To catching up and to make an overtake are two different things. Just read through your own comment: you said Kimi's pass was formality in Germany with his fresher and softer tyre, while in Korea Grosjean was not able to pass in similar situation. But there's a real difference in the 2 cases: in one case there was a team order applied (no real racing) and in the other case it was not (real racing).

 

Faster laps: they are not alone on the track and Kimi put himself to those positions behind slower cars with bad qualies. Some flashing lap times in free air doesn't mean anything for race distance. Without lot's of luck (and Gro's engine failure) Kimi would have finished far away behind Gro in Singapore, Korea and Japan (in Japan it happened, he finished ~37s behind). Who is the quicker? Who drops some quick laps or who finishes the race distance in a shorter time frame? I would vote for the second one. Spa: don't care what Permane said about strategy: just check out how the 2 stoppers performed on that race. They were coming up in the order, while Gro was falling back with his 1 stop strategy. We don't know Kimi's strategy, so we don't know what was happening.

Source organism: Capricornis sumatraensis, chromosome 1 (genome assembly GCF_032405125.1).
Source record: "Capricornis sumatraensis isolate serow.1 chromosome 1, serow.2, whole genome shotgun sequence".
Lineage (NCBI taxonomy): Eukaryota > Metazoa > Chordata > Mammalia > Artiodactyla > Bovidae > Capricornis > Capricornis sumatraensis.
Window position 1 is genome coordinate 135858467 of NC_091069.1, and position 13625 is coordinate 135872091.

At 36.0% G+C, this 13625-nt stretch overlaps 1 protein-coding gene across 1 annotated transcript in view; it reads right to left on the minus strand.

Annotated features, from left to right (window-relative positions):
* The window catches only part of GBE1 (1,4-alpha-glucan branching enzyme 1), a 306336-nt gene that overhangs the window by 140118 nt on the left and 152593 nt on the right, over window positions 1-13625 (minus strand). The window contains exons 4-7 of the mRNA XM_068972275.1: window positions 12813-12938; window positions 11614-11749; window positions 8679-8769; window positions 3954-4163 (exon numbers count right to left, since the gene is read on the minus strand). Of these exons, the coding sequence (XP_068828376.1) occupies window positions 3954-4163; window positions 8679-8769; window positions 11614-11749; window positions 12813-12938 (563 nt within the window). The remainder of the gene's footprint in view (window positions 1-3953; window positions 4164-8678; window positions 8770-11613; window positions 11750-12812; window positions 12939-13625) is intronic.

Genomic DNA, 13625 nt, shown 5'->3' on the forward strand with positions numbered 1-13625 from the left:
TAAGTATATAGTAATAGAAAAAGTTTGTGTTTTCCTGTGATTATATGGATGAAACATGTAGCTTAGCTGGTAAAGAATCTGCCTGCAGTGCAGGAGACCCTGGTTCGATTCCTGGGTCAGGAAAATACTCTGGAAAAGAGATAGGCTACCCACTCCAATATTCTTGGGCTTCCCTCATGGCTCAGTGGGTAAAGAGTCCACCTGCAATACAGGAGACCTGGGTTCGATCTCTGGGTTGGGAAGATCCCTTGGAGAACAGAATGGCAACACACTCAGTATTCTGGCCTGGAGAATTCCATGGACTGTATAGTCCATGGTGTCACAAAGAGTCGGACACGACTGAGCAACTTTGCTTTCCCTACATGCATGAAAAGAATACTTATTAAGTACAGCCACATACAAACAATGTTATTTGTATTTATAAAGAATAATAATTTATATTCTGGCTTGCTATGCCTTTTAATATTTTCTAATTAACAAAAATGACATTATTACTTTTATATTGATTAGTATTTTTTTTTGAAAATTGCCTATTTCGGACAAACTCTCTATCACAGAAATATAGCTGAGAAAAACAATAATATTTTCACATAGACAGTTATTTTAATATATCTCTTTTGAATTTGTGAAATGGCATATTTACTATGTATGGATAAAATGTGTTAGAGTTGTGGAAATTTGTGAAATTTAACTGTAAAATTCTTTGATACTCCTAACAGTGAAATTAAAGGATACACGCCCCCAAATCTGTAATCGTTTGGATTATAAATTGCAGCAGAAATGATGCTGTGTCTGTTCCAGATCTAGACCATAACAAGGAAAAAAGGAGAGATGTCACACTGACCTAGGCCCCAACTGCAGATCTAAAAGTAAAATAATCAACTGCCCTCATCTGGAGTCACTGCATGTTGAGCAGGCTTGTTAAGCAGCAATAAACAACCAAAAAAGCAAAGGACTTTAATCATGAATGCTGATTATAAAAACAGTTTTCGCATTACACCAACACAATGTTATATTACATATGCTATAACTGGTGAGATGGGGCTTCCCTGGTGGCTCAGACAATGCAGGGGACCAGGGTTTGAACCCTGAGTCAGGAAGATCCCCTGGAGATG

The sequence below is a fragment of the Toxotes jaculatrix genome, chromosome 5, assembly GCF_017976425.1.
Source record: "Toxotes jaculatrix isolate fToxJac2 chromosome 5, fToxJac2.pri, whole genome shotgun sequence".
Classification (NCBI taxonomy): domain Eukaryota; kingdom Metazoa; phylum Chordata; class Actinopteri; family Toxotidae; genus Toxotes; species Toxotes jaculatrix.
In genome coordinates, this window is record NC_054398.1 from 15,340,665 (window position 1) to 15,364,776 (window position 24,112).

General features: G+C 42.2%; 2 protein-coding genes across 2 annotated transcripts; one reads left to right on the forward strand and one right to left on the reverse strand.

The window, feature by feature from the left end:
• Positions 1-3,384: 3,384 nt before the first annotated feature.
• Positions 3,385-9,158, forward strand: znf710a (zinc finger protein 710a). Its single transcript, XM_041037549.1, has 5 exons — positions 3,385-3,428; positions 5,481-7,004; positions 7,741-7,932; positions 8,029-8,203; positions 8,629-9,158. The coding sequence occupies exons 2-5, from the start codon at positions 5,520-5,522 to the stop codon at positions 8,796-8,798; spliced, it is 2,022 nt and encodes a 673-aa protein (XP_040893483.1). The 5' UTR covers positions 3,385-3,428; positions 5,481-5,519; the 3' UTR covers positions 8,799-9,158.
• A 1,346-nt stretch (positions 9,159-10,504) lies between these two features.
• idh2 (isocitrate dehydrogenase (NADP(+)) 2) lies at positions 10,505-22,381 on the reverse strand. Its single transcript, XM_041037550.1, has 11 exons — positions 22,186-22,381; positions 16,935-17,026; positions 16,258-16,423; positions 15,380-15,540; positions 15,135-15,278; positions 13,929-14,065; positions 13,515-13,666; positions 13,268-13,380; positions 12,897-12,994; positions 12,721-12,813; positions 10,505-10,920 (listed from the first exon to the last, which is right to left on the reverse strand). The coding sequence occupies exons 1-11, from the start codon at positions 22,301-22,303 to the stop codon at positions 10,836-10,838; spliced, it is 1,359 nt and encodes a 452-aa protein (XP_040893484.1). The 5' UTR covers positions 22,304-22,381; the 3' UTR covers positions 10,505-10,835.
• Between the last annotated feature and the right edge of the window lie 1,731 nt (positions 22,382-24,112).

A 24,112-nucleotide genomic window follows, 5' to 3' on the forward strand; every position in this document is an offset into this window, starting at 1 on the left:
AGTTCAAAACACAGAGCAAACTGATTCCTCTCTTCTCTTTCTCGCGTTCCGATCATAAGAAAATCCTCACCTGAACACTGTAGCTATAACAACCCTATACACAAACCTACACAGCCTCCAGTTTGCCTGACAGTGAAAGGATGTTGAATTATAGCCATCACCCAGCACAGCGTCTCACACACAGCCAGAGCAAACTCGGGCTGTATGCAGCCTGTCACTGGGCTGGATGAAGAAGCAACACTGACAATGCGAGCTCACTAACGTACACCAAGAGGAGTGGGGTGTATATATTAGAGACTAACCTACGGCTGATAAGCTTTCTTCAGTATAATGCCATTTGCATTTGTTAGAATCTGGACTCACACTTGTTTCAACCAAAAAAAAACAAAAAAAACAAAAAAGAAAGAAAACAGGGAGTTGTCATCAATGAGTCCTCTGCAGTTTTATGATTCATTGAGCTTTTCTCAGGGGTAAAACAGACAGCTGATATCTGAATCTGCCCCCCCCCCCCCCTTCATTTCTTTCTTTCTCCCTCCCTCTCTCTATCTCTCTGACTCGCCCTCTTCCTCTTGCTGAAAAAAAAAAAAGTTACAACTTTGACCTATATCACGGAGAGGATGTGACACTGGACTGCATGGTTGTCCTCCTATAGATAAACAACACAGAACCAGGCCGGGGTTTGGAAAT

Monza: so you don't know which tyre was the better for the race. Then the team randomly bolted the medium ones 2 times on Kimi's car, right? Last year in Bahrain how was Kimi able to grab P2 from P11? Answer: with fresh tyre.

 

Points collected in the first 8 races: 98 vs 26

Points collected in the last 7 races: 79 vs 61

 

These numbers clearly indicate the trends. In the second half of the year they are close to each other in the points and also in the performances (I agree Kimi still has the edge, no question about this) and that was my only point while you are trying to state the opposite which is simply not true.